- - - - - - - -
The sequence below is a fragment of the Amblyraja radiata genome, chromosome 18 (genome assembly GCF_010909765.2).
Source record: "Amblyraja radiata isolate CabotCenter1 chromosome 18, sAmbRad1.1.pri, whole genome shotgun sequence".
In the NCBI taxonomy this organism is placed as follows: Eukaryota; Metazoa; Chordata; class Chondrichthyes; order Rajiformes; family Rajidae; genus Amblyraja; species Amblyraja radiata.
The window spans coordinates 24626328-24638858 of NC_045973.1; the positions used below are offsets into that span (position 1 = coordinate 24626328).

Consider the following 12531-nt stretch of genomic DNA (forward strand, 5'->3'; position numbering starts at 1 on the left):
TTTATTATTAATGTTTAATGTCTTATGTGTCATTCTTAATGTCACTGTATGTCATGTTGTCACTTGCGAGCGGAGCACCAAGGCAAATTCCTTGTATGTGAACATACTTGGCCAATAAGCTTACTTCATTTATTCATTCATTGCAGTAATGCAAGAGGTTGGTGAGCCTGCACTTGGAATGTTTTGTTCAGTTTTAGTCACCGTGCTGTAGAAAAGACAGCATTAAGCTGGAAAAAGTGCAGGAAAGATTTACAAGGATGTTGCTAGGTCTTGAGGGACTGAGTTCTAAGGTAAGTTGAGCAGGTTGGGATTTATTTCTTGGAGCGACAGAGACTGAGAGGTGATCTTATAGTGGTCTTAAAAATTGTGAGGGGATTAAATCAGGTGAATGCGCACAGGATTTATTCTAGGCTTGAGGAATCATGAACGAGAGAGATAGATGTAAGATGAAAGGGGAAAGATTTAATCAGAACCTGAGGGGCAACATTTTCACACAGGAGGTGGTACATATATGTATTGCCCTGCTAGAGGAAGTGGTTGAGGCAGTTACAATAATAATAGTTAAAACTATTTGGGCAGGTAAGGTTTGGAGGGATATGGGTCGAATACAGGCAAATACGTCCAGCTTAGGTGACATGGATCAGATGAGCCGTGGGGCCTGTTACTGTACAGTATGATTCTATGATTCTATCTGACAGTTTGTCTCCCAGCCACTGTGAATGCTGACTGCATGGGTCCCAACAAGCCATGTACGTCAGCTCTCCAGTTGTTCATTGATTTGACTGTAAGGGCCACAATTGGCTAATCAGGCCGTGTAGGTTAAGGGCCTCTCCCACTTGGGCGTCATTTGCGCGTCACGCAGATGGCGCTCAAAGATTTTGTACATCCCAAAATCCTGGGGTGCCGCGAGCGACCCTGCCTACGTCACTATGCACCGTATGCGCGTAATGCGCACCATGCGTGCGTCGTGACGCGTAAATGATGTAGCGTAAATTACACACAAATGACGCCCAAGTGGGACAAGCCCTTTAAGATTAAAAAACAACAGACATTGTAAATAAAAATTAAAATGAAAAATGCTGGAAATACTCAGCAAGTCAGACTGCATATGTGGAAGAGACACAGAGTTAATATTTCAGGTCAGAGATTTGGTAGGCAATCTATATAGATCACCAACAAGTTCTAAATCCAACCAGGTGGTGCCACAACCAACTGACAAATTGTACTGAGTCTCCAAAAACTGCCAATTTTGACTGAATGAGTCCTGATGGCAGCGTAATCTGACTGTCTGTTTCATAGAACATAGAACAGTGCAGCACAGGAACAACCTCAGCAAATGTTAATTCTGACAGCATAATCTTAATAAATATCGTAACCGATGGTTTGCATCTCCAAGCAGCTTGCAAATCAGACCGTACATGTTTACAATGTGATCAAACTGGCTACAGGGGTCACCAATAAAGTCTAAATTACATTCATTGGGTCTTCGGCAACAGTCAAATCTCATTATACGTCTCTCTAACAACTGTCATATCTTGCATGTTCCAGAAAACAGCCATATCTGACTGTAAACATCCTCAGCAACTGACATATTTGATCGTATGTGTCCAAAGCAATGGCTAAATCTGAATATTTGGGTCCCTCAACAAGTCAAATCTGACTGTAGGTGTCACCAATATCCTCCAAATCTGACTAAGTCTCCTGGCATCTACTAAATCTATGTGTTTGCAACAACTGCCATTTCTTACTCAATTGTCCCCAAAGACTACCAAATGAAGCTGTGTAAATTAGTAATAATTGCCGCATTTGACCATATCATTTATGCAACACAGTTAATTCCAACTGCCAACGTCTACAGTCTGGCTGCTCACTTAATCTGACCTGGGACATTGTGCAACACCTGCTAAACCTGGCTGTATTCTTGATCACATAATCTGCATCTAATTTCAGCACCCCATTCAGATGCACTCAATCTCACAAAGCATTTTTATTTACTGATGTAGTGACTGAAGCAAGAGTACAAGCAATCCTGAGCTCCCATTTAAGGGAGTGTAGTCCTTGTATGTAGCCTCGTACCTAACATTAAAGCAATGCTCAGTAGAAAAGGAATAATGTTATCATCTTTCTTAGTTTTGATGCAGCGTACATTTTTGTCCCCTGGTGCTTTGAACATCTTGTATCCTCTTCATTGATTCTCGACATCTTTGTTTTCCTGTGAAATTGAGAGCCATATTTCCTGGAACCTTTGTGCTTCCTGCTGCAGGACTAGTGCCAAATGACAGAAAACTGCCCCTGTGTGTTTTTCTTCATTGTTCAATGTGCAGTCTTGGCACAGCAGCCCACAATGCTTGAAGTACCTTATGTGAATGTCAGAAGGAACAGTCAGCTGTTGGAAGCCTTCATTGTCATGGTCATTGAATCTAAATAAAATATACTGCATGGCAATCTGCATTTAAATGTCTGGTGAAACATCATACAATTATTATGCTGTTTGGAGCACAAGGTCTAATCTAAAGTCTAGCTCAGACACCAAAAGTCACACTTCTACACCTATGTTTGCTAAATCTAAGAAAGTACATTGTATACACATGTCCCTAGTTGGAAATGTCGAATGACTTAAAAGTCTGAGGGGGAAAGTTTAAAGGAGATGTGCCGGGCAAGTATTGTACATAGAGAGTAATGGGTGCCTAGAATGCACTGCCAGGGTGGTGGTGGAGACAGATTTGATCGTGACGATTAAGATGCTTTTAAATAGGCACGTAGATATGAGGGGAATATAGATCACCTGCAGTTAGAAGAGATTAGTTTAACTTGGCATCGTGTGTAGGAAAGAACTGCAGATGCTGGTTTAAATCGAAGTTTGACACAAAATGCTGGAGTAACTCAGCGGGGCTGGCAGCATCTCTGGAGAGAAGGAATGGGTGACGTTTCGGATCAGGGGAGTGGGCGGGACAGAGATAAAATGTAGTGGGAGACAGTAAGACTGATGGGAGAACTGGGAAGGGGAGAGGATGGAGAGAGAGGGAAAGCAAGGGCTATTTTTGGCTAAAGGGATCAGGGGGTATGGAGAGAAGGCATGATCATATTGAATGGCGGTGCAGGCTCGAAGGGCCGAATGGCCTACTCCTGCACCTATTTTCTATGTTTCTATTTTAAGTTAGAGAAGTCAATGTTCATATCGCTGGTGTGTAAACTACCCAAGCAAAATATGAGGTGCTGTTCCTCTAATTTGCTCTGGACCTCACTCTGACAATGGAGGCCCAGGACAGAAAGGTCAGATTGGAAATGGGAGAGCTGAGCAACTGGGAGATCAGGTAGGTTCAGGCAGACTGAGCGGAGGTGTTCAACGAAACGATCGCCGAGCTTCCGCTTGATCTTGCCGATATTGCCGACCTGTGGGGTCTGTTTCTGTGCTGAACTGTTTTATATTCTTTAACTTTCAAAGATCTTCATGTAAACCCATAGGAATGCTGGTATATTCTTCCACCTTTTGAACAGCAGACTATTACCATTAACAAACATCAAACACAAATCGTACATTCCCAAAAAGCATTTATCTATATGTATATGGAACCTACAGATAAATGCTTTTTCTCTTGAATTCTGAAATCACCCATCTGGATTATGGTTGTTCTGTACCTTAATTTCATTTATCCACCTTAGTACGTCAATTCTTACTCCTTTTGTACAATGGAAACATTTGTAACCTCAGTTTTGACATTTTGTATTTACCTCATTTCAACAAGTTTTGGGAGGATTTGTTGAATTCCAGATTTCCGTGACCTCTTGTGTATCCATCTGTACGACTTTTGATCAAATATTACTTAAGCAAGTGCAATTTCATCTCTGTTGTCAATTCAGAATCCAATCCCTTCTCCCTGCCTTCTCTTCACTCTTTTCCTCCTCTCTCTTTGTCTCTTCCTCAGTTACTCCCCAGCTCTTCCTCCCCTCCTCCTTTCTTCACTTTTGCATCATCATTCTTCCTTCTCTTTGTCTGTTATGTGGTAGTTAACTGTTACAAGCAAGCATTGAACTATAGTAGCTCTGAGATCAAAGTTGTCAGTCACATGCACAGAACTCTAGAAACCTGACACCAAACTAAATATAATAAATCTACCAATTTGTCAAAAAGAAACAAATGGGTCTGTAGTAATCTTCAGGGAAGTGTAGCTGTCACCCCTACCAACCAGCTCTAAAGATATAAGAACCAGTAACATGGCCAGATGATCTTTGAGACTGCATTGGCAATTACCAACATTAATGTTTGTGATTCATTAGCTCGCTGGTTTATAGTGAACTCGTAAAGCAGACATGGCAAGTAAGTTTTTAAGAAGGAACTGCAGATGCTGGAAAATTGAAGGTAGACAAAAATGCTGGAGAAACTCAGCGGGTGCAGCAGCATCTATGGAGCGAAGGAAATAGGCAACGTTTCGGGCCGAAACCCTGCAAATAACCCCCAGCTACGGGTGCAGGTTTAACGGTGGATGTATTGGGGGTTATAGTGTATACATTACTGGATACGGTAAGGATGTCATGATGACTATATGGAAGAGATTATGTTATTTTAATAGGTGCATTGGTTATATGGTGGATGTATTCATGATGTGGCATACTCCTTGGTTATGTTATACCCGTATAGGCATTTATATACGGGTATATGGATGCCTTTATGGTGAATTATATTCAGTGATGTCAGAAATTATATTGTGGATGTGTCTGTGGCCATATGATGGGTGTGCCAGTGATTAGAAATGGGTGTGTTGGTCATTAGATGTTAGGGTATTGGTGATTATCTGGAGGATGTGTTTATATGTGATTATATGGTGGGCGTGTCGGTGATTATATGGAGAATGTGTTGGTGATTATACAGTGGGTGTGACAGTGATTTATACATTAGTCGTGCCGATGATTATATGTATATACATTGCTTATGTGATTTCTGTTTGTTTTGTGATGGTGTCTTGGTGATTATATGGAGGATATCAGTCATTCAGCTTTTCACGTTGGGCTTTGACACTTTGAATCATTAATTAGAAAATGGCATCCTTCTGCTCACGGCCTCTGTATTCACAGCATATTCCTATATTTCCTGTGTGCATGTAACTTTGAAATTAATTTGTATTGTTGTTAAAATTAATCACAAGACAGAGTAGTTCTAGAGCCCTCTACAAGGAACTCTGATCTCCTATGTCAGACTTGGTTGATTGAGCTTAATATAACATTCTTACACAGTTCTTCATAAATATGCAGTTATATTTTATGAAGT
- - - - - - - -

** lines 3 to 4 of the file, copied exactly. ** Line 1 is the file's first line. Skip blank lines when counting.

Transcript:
In the NCBI taxonomy this organism is placed as follows: Eukaryota; Metazoa; Chordata; class Chondrichthyes; order Rajiformes; family Rajidae; genus Amblyraja; species Amblyraja radiata.
The window spans coordinates 24626328-24638858 of NC_045973.1; the positions used below are offsets into that span (position 1 = coordinate 24626328).